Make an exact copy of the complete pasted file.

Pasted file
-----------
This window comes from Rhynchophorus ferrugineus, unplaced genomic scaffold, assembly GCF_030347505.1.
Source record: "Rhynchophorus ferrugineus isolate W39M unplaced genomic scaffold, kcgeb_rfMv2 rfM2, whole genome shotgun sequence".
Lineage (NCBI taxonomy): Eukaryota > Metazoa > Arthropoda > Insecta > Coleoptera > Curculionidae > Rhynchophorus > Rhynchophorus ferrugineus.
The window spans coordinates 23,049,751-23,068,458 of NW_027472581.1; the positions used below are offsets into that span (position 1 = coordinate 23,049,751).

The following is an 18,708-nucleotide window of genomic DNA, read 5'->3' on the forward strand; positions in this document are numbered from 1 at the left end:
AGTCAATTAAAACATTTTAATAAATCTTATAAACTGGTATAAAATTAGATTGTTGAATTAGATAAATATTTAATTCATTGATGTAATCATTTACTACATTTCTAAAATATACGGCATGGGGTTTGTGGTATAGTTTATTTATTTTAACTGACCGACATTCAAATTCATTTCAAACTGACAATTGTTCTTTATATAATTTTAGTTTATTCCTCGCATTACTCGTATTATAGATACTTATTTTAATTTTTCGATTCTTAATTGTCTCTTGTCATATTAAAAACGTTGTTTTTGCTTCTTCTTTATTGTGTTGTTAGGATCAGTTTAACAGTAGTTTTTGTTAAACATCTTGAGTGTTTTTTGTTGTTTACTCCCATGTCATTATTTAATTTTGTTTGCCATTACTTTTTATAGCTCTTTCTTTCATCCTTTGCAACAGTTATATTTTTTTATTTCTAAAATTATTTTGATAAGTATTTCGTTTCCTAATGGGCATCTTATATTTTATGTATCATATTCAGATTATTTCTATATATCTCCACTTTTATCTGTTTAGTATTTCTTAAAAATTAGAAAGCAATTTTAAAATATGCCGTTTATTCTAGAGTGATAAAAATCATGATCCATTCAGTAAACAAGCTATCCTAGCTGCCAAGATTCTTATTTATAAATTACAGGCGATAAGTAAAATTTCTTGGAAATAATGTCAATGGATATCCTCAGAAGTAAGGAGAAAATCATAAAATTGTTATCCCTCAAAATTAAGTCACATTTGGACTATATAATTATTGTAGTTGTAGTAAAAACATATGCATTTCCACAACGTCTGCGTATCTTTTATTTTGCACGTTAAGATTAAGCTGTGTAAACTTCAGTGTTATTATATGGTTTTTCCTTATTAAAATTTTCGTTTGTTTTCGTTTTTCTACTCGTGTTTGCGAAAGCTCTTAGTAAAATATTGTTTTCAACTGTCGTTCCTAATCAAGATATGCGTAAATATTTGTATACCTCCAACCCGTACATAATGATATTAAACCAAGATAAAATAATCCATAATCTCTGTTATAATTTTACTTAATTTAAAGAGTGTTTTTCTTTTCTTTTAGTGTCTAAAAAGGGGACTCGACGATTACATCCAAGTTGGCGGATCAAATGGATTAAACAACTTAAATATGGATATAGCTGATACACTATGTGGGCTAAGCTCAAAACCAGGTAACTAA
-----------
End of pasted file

This window comes from Rhynchophorus ferrugineus, unplaced genomic scaffold, assembly GCF_030347505.1.
Source record: "Rhynchophorus ferrugineus isolate W39M unplaced genomic scaffold, kcgeb_rfMv2 rfM2, whole genome shotgun sequence".
Lineage (NCBI taxonomy): Eukaryota > Metazoa > Arthropoda > Insecta > Coleoptera > Curculionidae > Rhynchophorus > Rhynchophorus ferrugineus.
The window spans coordinates 23,049,751-23,068,458 of NW_027472581.1; the positions used below are offsets into that span (position 1 = coordinate 23,049,751).

The following is an 18,708-nucleotide window of genomic DNA, read 5'->3' on the forward strand; positions in this document are numbered from 1 at the left end:
AGTCAATTAAAACATTTTAATAAATCTTATAAACTGGTATAAAATTAGATTGTTGAATTAGATAAATATTTAATTCATTGATGTAATCATTTACTACATTTCTAAAATATACGGCATGGGGTTTGTGGTATAGTTTATTTATTTTAACTGACCGACATTCAAATTCATTTCAAACTGACAATTGTTCTTTATATAATTTTAGTTTATTCCTCGCATTACTCGTATTATAGATACTTATTTTAATTTTTCGATTCTTAATTGTCTCTTGTCATATTAAAAACGTTGTTTTTGCTTCTTCTTTATTGTGTTGTTAGGATCAGTTTAACAGTAGTTTTTGTTAAACATCTTGAGTGTTTTTTGTTGTTTACTCCCATGTCATTATTTAATTTTGTTTGCCATTACTTTTTATAGCTCTTTCTTTCATCCTTTGCAACAGTTATATTTTTTTATTTCTAAAATTATTTTGATAAGTATTTCGTTTCCTAATGGGCATCTTATATTTTATGTATCATATTCAGATTATTTCTATATATCTCCACTTTTATCTGTTTAGTATTTCTTAAAAATTAGAAAGCAATTTTAAAATATGCCGTTTATTCTAGAGTGATAAAAATCATGATCCATTCAGTAAACAAGCTATCCTAGCTGCCAAGATTCTTATTTATAAATTACAGGCGATAAGTAAAATTTCTTGGAAATAATGTCAATGGATATCCTCAGAAGTAAGGAGAAAATCATAAAATTGTTATCCCTCAAAATTAAGTCACATTTGGACTATATAATTATTGTAGTTGTAGTAAAAACATATGCATTTCCACAACGTCTGCGTATCTTTTATTTTGCACGTTAAGATTAAGCTGTGTAAACTTCAGTGTTATTATATGGTTTTTCCTTATTAAAATTTTCGTTTGTTTTCGTTTTTCTACTCGTGTTTGCGAAAGCTCTTAGTAAAATATTGTTTTCAACTGTCGTTCCTAATCAAGATATGCGTAAATATTTGTATACCTCCAACCCGTACATAATGATATTAAACCAAGATAAAATAATCCATAATCTCTGTTATAATTTTACTTAATTTAAAGAGTGTTTTTCTTTTCTTTTAGTGTCTAAAAAGGGGACTCGACGATTACATCCAAGTTGGCGGATCAAATGGATTAAACAACTTAAATATGGATATAGCTGATACACTATGTGGGCTAAGCTCAAAACCAGGTAACTAA